No major storms, no oil spills, so nothing seems to be standing in anyone’s way of catching speckled trout, redfish and anything else swimming along the coast that we can take home and provide nourishing family feasts.
But check the winds lately? Winds were the problem last weekend when an ascending full moon and bearable sea conditions should have allowed everyone to load the boat.
What happened was westerly, then northerly winds put trout and redfish (and every other nearshore species) on one feeding pattern, then Thursday’s stronger southeast winds and the hard, rising tide that came with Sunday’s full moon pushed shrimp and baitfish into another pattern.
That put the trout off their feed for a couple of days, and it’s the same thing we can expect this weekend when changing winds will mean we’ll have to hunt and hunt and hunt until we find where the trout are feeding and what they eating.
That’s not to say no one is catching fish, because most folks are finding enough trout and redfish to make a trip. It’s just that few folks are able to sit in one spot and take home a limit.
Freshwater action is solid at Lake Concordia and in the Bayou Black marshes.
West winds will give way to southwest winds, then switch to the northwest on an approaching front (the weather folks are calling it a “cold” front, but 90-degree afternoon hardly fit that forecast). Expect 10-15 knot westerly winds by Saturday and 1-2 foot conditions in the larger lakes and along the coast (2-3 footers offshore) with gusty winds and heavier seas near and in thunderstorms.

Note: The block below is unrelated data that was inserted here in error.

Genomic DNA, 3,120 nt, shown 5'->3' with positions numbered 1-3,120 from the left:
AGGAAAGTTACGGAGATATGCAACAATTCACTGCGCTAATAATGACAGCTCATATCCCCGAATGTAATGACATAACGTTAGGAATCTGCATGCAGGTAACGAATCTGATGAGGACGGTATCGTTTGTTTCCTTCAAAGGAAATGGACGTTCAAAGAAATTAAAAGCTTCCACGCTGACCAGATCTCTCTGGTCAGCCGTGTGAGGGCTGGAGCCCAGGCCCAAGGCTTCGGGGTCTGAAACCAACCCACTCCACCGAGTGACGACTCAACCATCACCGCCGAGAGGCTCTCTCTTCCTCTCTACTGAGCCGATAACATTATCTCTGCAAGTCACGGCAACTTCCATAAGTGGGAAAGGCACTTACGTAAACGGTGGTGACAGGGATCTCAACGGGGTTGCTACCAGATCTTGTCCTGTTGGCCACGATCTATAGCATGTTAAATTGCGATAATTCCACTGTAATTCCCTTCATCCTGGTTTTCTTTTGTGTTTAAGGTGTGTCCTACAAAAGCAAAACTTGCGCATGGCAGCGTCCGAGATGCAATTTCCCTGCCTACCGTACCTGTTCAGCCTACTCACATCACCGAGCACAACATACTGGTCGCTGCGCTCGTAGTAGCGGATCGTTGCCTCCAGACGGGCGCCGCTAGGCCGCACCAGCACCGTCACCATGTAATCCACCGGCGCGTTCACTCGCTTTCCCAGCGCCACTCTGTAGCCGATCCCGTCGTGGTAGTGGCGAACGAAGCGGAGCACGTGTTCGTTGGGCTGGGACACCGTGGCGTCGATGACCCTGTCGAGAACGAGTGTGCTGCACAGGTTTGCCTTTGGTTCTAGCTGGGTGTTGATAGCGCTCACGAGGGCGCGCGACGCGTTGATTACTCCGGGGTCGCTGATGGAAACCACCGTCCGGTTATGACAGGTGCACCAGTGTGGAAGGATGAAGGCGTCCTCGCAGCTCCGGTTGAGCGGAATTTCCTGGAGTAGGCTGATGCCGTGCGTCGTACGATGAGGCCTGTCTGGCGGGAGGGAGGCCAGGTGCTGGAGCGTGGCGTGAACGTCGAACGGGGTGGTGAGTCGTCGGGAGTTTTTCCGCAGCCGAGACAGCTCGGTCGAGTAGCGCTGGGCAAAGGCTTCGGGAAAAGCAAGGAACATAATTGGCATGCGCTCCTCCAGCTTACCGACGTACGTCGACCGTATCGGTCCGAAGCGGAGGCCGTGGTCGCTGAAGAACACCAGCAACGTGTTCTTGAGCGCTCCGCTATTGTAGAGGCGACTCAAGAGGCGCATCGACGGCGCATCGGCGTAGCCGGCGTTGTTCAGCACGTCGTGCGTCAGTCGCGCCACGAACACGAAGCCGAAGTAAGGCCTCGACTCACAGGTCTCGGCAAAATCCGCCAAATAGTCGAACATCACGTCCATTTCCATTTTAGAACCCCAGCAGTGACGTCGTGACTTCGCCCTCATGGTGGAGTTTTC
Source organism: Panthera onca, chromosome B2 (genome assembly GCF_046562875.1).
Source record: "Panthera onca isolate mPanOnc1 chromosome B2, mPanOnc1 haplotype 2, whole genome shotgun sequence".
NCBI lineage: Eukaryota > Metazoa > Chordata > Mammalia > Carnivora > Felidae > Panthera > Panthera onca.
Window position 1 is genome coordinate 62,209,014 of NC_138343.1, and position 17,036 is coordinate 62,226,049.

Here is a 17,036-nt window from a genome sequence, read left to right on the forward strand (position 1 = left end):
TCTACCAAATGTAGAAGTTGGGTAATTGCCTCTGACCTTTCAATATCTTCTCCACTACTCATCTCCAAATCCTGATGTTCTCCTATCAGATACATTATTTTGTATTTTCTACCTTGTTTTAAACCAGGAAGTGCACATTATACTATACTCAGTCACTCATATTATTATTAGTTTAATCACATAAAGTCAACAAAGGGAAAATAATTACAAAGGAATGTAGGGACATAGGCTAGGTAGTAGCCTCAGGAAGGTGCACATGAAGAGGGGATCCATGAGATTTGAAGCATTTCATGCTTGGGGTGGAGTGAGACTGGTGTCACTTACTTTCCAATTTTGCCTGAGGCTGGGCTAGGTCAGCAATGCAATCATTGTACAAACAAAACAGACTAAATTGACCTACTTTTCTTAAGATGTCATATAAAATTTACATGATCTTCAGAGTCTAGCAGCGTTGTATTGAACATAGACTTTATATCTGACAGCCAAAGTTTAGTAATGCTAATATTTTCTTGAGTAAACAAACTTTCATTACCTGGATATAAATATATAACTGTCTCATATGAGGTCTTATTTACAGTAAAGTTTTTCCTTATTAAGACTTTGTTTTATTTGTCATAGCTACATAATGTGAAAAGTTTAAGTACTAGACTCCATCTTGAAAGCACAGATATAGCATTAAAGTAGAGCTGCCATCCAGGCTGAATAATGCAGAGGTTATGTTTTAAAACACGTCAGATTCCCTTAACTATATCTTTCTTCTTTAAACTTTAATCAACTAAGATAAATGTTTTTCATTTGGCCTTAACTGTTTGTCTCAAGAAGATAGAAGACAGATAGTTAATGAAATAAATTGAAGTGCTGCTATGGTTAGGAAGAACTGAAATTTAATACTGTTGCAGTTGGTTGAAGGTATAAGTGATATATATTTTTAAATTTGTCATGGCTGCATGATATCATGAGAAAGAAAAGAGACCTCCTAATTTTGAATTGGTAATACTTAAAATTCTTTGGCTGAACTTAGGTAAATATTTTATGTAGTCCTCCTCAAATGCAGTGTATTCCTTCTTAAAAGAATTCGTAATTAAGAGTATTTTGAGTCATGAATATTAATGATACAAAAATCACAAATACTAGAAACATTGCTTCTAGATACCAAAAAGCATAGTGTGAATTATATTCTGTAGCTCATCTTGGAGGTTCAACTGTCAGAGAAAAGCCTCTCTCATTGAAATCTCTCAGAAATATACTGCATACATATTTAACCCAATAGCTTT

Look for lows in the 70s and highs near 90 with a chance of afternoon rain. The major rivers are falling.
The westerly winds mean Atchafalaya River water blowing into the western edges of the Last Island chain and the Ship Shoal area, and Mississippi River water will push into western Breton Sound.
For the most part, trout and redfish are eating shrimp, and live shrimp are readily available at most baitshops. Bigger trout are taking live croaker, live cocahoe minnows and live pogeys. Topwater plugs are good near the beaches on the rising tide.
The bug-a-boo last weekend was presentation: One day the trout and redfish wanted the live bait under a cork, and the next day they wanted the bait Carolina-rigged on or near the bottom. The best trick is to have one fishermen rig up a cork, another free line the live bait and another put the bait on the bottom, then pick the best for that day.
The best reported action on trout came from waters east of Grand Isle.
Offshore action is terrific with loads of 40-80 pound yellowfin tuna and hefty blackfin tuna coming from the floaters. The Mud Lumps are producing red snapper. Mangroves and cobia are in the Grand Isle and Timbalier blocks in 100-130 foot depths.